About MRAs

Mutual Recognition Arrangements/Agreements (MRAs) are government-to-government arrangements. They facilitate trade by promoting the mutual acceptance of conformity assessment results for telecommunications equipment. The term "telecommunications equipment" is used as a generic term covering both wireline (i.e. terminal attachment) and wireless (i.e. radio) equipment.

Below is a brief outline of the history of MRAs for telecommunications equipment in Canada, their recognition procedures and controlling mechanisms.

MRAs – Yesterday to now

The first telecom-only MRA Canada signed was with Korea. It was signed in January 1997 during a trade mission led by the Prime Minister to Korea. This MRA activity was driven by Canadian industry complaints of non-transparency in accessing the Korean market and allegations of design copying and fraud under the guise of requiring very detailed product design material. One significant side benefit of MRAs is that it makes the whole market access process very transparent, which is an essential component of Canadian competitiveness in the international marketplace.

In 1998, a Canada/EU MRA came into effect. It has a framework agreement along with 6 sectoral annexes including telecommunications. The EFTA countries (Norway, Iceland & Liechtenstein) and Switzerland are not part of the EU but they use the same regulations as the EU. With the EU/Canada MRA in place, Canada also negotiated the same MRA with the EFTA and Switzerland. All three MRA's are binding treaties.

In June 1998, APEC leaders endorsed the development of a multi-lateral telecommunications MRA to facilitate trade in the APEC region. This is a non-binding ‘arrangement', as opposed to a binding ‘agreement', covering 21 economies. Participation in this MRA is voluntary. At the APEC TELMIN6 meeting (June 2005, Lima) and on behalf of the Minister of Industry, Carol Swan, the then Associate Deputy Minister, congratulated the APEC TEL Ministers on their progress on the APEC TEL MRA and endorsed a proposal to move forward with negotiation of a new MRA on Technical Requirements, which is now a work in progress in APEC TEL.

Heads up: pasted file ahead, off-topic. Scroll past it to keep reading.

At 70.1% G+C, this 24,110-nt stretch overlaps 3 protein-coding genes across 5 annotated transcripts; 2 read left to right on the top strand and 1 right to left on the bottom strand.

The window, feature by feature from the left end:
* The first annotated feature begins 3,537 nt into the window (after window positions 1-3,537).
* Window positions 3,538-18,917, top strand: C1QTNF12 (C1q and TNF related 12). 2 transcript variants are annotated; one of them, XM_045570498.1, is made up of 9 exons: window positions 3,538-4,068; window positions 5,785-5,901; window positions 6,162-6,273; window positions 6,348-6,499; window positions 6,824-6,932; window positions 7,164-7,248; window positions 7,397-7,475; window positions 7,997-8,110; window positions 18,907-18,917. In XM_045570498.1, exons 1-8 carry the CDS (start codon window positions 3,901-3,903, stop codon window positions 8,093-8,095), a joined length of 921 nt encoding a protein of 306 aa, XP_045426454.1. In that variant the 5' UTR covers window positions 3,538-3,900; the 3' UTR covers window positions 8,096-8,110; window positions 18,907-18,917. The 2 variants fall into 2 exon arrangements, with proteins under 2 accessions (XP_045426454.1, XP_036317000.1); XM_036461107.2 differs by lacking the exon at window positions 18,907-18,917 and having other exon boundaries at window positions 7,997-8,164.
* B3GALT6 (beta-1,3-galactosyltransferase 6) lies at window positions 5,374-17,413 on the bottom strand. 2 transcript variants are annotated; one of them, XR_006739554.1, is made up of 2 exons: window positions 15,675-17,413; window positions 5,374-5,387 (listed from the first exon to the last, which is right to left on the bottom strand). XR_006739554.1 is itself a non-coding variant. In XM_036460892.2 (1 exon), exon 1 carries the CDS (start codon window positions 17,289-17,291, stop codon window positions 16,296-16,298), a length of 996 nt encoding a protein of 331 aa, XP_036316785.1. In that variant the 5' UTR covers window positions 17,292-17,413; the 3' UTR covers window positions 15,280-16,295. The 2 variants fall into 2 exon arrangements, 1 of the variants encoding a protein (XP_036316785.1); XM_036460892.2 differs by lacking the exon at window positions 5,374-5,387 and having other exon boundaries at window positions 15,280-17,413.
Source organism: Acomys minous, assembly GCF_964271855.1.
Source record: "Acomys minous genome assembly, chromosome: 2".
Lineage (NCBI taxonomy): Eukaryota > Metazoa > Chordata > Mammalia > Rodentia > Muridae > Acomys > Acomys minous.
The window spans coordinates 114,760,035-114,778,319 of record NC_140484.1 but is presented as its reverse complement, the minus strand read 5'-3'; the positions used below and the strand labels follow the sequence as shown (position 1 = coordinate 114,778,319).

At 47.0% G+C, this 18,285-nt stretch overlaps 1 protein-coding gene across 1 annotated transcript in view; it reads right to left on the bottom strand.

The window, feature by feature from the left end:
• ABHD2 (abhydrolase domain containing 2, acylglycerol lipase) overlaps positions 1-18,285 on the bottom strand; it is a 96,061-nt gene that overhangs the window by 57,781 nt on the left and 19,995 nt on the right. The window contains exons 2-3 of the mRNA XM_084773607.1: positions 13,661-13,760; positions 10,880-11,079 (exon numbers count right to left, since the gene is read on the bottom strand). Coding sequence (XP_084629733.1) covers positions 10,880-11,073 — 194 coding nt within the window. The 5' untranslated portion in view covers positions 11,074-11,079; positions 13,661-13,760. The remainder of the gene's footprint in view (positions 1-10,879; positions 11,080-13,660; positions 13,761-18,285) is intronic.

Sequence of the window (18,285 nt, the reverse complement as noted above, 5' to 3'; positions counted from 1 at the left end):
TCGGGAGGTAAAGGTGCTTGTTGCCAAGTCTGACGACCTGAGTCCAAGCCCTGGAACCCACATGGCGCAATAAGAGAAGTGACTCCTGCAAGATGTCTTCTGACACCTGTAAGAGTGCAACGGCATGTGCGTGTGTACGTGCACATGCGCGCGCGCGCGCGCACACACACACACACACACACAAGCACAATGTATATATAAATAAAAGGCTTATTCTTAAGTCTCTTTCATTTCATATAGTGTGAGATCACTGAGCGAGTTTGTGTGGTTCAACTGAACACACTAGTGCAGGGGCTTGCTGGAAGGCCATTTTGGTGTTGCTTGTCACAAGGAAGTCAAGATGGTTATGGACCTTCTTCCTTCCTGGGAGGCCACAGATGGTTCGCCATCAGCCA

The Canada-Korea MRA was replaced by the APEC TEL MRA in 2002, using updated procedures provisioned in the APEC TEL MRA.

With the support of the U.S.A. and the Canadian industry, Canada led the effort to develop the Inter-American MRA within OAS CITEL. This MRA is identical to the APEC TEL MRA and covers the 34 member states of the OAS . It is also non-binding and participation is voluntary. The executive committee of CITEL endorsed this MRA in December 1999 and the CITEL Assembly endorsed it in June 2000.

Introducing MRAs

There are two "Phases" to the MRA process. Phase I is mutual recognition of test reports. Phase II is mutual recognition of certification. In each case the MRA parties recognize each other's competence to carry out their regulatory testing and/or certification.

In Canada's telecom regulatory system, initially the authority to issue certificates rested solely with the Minister of Industry and was delegated and performed only by government labs. In the late 1990s, the Telecom Regulations and Radiocomm Regulations were modified to allow the Minister of Industry to delegate the authority of issuing certificates to recognized certification bodies. This was a required step to implement Phase II of all the MRAs.

Implementing MRAs

For the EU, EFTA and Swiss MRAs, implementation began for Phase I (test report) in July 1999 and for Phase II (certification) in January 2002. For APEC TEL and CITEL MRAs, since they are voluntary, Canada had to notify the appropriate committee of APEC TEL and CITEL when it was ready to implement with another economy or country.

The term Conformity Assessment Body (CAB) refers to test laboratories and certification bodies. These are private sector companies specializing in the verification of compliance of telecom equipment with technical regulations.

In Canada, a domestic CAB who wishes to test or certify equipment to domestic or foreign technical requirements has to apply to the Standards Council of Canada (SCC) which is the accreditation body for Canada, or any other MRA appointed accreditation organization (e.g. ANSI, A2LA and NVLAP in the US). SCC accredits the CAB in accordance with the requirements of the international ISO/IEC standard 17025 for test labs and ISO/IEC Guide 65 for certification bodies. SCC uses a team of assessors; and experts from Industry Canada's Certification & Engineering Bureau (the Bureau) are often asked to act as assessors. SCC issues ISO certificates to successful CABs. It is an important element of MRAs that competence of test labs or certification bodies is established based on international standards.